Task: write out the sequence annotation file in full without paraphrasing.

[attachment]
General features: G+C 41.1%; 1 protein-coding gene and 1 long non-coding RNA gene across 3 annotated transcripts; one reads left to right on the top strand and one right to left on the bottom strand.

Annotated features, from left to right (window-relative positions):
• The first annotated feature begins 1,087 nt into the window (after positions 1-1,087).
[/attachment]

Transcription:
General features: G+C 41.1%; 1 protein-coding gene and 1 long non-coding RNA gene across 3 annotated transcripts; one reads left to right on the top strand and one right to left on the bottom strand.

Annotated features, from left to right (window-relative positions):
• The first annotated feature begins 1,087 nt into the window (after positions 1-1,087).